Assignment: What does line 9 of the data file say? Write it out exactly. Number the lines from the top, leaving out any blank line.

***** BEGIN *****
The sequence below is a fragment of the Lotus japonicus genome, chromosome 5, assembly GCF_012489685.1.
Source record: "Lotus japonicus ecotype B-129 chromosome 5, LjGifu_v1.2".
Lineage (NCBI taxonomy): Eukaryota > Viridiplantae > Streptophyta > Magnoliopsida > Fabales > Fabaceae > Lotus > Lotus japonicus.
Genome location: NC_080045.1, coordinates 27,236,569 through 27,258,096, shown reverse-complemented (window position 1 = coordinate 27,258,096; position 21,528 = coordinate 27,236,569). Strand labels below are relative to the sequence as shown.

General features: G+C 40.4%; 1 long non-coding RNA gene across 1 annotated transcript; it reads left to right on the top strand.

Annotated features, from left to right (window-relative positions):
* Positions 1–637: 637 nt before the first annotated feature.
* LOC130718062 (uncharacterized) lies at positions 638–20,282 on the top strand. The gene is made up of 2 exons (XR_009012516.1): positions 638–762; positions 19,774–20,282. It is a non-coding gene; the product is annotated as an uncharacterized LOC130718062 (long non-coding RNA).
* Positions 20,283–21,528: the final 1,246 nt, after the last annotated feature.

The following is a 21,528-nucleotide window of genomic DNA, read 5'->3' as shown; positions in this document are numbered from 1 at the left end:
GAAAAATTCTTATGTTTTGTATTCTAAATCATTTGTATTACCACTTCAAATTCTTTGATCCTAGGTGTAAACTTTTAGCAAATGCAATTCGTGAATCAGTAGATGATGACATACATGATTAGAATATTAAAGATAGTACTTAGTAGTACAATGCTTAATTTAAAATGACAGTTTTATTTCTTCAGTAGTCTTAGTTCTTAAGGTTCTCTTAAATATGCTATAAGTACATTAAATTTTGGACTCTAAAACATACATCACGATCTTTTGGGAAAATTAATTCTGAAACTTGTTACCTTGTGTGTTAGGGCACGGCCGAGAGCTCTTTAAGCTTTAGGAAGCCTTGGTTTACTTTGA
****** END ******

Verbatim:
* Positions 20,283–21,528: the final 1,246 nt, after the last annotated feature.